They Didn’t Add the “R”
The following anecdote is illustrative of a major cause of upsets and disagreements that arise in this world, the misduplication and inaccurate communication of what is the actual reality of some event, person, organization, etc.
A young monk arrives at the monastery. He is assigned to helping the other monks in copying the old canons and laws of the church by hand.
He notices, however, that all of the monks are copying from copies, not from the original manuscript. So, the new monk goes to the head abbot to question this, pointing out that if someone made even a small error in the first copy, it would never be picked up! In fact, that error would be continued in all of the subsequent copies.
The head monk says, “We have been copying from the copies for centuries, but you make a good point, my son.”
He goes down into the dark caves underneath the monastery where the original manuscripts are held as archives in a locked vault that hasn’t been opened for hundreds of years. Hours go by and nobody sees the old abbot. So, the young monk gets worried and goes down to look for him.
He sees him banging his head against the wall and wailing, “we missed the “R!” we missed the “R!” His forehead is bloody and bruised and he is crying uncontrollably. The young monk asks the old abbot, “What’s wrong, father?” With a choking voice, the old abbot replies, “The word was CELEBRATE!!!”
How many times and how many ways has misduplication of the truth, intentional or not, resulted in problems, wrong solutions, upsets and difficulties—occasionally amusing, but far too often destructive.
I realized that I could not always believe what I read just because it appeared in a “respected” media source by a “respected” journalist.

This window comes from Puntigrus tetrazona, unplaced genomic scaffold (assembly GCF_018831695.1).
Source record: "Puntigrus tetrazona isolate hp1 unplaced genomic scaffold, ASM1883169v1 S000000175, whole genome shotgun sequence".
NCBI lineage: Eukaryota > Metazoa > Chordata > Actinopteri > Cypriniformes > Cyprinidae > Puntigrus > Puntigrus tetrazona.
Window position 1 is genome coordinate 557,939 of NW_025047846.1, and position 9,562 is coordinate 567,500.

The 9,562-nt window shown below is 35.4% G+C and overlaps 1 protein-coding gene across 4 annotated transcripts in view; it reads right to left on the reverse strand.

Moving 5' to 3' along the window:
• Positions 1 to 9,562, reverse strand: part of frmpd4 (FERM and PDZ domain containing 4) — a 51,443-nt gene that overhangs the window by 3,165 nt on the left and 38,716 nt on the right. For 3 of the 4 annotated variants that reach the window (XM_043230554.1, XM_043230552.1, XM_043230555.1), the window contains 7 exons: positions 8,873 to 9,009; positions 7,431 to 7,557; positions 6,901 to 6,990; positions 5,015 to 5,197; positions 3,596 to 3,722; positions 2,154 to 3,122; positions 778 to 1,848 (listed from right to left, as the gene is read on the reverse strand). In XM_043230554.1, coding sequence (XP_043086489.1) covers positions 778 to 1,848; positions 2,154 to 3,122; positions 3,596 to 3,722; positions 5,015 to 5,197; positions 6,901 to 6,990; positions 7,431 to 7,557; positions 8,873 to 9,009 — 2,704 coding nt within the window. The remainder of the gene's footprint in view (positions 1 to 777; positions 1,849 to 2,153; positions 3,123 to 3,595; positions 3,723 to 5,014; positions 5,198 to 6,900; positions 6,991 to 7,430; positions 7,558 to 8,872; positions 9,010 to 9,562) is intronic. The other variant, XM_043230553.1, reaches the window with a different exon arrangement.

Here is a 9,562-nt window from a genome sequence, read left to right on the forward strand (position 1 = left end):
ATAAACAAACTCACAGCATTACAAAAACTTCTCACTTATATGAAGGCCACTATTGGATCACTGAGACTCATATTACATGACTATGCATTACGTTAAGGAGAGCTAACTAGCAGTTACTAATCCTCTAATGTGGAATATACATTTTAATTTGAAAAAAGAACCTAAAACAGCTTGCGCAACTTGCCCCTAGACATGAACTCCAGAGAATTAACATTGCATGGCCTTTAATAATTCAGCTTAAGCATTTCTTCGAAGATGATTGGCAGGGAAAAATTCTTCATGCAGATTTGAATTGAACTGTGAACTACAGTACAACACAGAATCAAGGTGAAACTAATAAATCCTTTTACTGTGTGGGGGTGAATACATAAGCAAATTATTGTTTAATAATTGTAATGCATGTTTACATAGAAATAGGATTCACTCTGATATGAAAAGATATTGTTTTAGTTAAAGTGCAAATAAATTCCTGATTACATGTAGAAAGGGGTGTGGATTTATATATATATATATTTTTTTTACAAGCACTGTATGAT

Around 1980 I was a creative consultant for a Public Broadcasting Station in Los Angeles, KCET, helping with a children’s TV show, Summer Faire. The concept was to get those watching to be actively participating while viewing the show and not go into an hypnotic trance while viewing. A reporter from the Los Angeles Times came to do a positive, supportive piece on the show. When we read her final article the entire team creating the show were amazed at her inaccuracies, misrepresentations, and downright false information. And this was for a very noncontroversial show!
From that day on, I realized that I could not always believe what I read just because it appeared in a “respected” media source by a “respected” journalist.
L. Ron Hubbard wrote, “To obtain a certainty, one must be able to observe.”
In his book Stranger in a Strange Land, Robert Heinlein created a character he called “Fair Witness.” As I recall, this character would only report on what he actually observed, without any assumptions or opinions. As an example, if asked what was shown on a paper, he would say, “On the side that I see…” He would not assume to know what was on the backside of the paper.
Yet today’s media is often far from an actual and accurate description of a person, an event or an organization. Whether by unintentional sloppy reporting or intentional sloppy reporting, the result is the same.
They didn’t add the “R.”
STAND adds the “R.”